Governor Walker Declares Wisconsin Ports Week

By KBJR News 1

August 20, 2012 Updated Aug 21, 2012 at 4:55 PM CST

Superior, WI (Northland's NewsCenter) --- This week has been dedicated to bringing attention to the importance of one of the biggest economic drivers in the Northland.

Wisconsin Governor Scott Walker has declared this Wisconsin Ports Week.

"Shipping and the commodities, the freight commodities do drive the Twin Ports," Fred Shusterich, President of the Superior Midwest Energy Terminal said.

Last year, Midwest Energy Resources began a three year project, exporting 1.7 million tons of coal to the Netherlands.

He says Governor Walker's proclamation is a sign the industry is growing.

"It just re–affirms in our minds the importance of our business," Shusterich said. "We like to maintain our business at a lower key, but it reaffirms the importance of volumes, break bulk and bulk volumes in the Twin Ports."

The Twin Ports of Duluth and Superior import and export agricultural products, coal, iron ore, wood pulp, cement and road salt, among other commodities.

"Not only the Superior–Ports but the 29 other ports that exist within the Wisconsin system," Jason Serck, Planning & Port Director in Superior said.

Together these Wisconsin ports handle more than 40 million tons of international and domestic cargo valued at more than $8 billion.

"Without the port here, not only would we have a different scale, but we'd also have a heck of a lot more trucks and rails and things of that nature to deal with, not only on the roads, but within the rail systems," Serck said.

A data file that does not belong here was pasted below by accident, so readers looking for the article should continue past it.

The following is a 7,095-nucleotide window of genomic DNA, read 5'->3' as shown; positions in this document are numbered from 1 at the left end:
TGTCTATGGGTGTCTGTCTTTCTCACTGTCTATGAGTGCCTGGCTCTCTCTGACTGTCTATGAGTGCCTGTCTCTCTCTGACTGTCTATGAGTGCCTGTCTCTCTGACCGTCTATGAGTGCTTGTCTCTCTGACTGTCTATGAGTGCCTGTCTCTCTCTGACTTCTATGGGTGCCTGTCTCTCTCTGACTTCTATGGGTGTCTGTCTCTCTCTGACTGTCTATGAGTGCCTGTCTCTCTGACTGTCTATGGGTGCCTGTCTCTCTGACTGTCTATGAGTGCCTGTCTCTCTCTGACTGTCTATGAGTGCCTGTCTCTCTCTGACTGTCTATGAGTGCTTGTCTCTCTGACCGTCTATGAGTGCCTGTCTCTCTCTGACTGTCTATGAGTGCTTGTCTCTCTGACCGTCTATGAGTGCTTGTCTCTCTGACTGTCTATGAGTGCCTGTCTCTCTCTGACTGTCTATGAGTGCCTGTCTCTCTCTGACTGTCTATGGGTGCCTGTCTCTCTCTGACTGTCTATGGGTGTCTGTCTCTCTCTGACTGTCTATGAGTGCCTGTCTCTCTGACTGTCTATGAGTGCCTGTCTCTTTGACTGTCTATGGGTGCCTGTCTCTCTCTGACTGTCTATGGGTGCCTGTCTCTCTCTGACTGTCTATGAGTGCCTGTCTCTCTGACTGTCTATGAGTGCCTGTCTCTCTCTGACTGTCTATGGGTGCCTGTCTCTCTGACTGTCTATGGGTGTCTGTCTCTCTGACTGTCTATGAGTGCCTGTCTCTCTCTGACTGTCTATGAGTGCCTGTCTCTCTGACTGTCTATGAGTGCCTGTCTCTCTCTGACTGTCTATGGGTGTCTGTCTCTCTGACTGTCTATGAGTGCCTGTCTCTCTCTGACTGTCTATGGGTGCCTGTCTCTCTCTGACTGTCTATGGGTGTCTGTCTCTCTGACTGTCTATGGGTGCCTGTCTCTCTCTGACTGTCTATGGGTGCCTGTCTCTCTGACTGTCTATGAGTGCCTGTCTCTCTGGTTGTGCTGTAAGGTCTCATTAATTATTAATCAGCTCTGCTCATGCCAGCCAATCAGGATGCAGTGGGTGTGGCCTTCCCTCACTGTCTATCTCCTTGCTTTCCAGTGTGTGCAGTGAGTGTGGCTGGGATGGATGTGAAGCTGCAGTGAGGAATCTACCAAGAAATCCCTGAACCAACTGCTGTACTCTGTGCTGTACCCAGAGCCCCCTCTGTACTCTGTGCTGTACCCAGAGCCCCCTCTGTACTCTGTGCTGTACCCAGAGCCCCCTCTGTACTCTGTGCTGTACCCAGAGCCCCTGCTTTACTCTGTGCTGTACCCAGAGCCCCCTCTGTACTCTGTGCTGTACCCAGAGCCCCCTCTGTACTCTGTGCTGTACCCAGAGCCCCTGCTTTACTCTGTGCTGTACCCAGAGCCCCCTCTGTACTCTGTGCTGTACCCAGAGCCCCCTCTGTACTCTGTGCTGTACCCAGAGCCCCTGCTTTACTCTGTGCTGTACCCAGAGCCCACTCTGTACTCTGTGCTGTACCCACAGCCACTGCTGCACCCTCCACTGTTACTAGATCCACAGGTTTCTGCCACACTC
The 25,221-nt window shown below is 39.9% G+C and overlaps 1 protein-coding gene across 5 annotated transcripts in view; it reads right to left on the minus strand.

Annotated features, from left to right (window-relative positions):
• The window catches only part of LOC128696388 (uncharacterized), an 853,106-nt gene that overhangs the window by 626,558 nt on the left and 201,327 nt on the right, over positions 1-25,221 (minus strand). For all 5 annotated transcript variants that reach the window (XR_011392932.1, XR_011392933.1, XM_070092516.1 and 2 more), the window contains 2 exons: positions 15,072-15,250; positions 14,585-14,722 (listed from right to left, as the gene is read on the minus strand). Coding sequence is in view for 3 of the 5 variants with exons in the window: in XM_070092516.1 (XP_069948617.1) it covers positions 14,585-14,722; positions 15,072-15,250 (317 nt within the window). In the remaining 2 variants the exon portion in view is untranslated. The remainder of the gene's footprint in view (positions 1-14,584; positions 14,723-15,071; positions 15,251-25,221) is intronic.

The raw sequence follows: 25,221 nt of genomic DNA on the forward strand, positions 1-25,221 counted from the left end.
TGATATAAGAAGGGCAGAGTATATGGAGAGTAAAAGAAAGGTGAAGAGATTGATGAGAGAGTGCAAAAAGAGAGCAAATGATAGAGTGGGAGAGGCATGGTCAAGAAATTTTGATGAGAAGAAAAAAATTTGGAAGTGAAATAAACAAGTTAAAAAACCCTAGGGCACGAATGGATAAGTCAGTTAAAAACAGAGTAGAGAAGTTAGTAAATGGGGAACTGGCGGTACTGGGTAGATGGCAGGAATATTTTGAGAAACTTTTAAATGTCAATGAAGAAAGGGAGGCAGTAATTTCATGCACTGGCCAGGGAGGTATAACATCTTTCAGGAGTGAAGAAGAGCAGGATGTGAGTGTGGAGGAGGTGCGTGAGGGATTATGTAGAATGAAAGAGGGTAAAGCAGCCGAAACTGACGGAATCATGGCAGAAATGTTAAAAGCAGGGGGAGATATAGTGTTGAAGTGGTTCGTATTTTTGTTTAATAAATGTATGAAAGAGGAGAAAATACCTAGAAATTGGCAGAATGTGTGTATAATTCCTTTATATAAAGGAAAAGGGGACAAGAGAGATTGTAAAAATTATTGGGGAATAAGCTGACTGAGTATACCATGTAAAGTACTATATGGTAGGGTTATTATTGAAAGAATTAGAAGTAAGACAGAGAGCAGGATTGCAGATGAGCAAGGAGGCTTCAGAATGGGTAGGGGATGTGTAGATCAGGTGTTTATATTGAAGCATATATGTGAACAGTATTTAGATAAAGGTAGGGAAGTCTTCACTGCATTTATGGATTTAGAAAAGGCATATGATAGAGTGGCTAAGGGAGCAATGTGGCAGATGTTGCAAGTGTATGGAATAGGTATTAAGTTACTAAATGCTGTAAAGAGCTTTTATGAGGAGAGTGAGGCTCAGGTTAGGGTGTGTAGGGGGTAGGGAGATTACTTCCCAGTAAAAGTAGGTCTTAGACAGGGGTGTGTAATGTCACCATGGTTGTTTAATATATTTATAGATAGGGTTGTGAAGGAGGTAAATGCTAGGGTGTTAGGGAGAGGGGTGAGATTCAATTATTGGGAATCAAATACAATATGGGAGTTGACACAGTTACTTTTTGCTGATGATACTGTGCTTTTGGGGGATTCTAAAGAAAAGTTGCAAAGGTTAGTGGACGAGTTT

As an indication of the economic driving force of the ports, Superior has just received a $4.7 million grant from Wisconsin to stabilize the General Mills Dock.

"It shows not only that they are doing well economically, but it shows that they want to be here long term," Serck said. "Those are some really great indicators when we can have that kind of investment within our port."

A 2011 report on the Economic Impacts of the Great Lakes-St. Lawrence Seaway System shows more than 11,500 jobs in Minnesota and Wisconsin were supported by the Cargo moving through the Twin Ports.

In addition, the town of Bell in Bayfield County, received an emergency state grant to repair storm damage to Cornucopia Harbor, indicating the importance of keeping Wisconsin's ports afloat.

Jennifer Walch
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